BOWLING GREEN – After getting a reprieve in Wood County Common Pleas Court nearly two years ago, Star 105 morning radio host Andrew Zepeda today was found guilty of three felony charges stemming from a break-in at the pizzeria he once owned.
Judge Alan Mayberry found that Zepeda had violated the terms of his “intervention in lieu of conviction” plan, which included a prohibition on going places where alcohol was served and associating with people consuming alcoholic beverages. Zepeda admitted he took part in a celebrity boxing event in Toledo Sept. 13 where alcohol was served, and while he said he did not consume any alcohol or do anything more than take his turn in the ring, the judge said it did not matter.
“Do the conditions say, ‘unless it’s a charity event’ or ‘unless it’s a party at your neighbor’s house?’” Judge Mayberry asked.
It was Zepeda’s second violation. Last year, the judge found that he had violated the intervention plan by going to Fat Fish Blue/Funny Bone Comedy Club at Levis Commons. Zepeda also was filmed drinking what appeared to be champagne in a music video shot at Quimby’s bar in Toledo.
Zepeda, 43, of Perrysburg now is to be sentenced Dec. 20 on the charges that had in effect been suspended since February, 2011, when Judge Mayberry permitted him to undergo treatment for alcohol dependency rather than face prosecution for failing to pay sales tax and for orchestrating a break-in at a pizzeria he formerly owned at Levis Commons. Zepeda also was ordered to pay $40,882 to the state of Ohio for back sales tax.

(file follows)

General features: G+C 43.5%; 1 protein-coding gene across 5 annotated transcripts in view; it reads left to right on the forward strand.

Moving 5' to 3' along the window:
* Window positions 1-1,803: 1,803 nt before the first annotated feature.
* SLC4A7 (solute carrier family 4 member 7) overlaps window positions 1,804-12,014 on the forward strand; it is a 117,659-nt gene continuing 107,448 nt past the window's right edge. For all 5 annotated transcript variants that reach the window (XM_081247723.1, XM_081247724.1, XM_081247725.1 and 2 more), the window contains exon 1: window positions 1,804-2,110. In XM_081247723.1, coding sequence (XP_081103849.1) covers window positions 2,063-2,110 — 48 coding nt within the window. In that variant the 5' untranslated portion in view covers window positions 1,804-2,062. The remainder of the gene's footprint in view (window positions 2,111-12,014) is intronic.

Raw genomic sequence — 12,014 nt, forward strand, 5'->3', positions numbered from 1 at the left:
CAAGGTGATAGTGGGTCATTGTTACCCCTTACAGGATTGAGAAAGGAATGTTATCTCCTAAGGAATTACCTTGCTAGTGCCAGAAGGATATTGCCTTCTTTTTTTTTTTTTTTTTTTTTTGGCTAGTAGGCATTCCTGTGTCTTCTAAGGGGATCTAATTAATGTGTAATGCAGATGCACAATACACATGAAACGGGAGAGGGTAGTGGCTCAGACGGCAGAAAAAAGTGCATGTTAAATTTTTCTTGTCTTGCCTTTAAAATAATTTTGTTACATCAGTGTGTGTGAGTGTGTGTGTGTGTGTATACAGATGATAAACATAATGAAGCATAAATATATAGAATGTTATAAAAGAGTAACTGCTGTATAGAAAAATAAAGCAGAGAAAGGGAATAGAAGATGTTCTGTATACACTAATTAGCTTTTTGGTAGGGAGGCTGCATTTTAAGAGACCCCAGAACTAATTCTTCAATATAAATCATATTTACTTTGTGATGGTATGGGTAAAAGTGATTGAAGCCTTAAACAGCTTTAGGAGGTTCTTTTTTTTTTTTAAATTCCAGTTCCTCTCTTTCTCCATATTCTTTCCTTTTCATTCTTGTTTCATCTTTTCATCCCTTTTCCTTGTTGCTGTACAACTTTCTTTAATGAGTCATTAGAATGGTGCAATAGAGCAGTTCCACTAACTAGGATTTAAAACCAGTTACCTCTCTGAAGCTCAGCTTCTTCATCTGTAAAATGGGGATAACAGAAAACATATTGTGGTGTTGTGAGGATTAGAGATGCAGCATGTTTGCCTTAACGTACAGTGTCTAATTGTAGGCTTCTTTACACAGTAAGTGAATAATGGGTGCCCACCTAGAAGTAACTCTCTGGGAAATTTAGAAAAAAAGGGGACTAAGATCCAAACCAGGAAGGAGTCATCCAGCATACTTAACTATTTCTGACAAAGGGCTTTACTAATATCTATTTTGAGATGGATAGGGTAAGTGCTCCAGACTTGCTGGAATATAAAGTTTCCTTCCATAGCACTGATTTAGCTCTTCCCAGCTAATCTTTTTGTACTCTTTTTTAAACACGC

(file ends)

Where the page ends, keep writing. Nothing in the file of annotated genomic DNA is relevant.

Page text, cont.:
At that time, Zepeda pleaded guilty to felony counts of complicity to breaking and entering, theft, and failure to remit sales tax, but was granted “intervention in lieu of conviction,” a plan that contained numerous conditions.
Zepeda said after the hearing that he loves appearing at charity events and finds it sad that that was what brought him back to court.
“The kids needed help. I boxed,” he said, referring to the boxing match that benefited the nonprofit International Boxing Club.
“They felt that to the letter of the law, it wasn’t followed,” Zepeda said of his intervention plan. “I felt the spirit was.”
Judge Mayberry allowed Zepeda to remain free on his own recognizance until sentencing with the same conditions in place.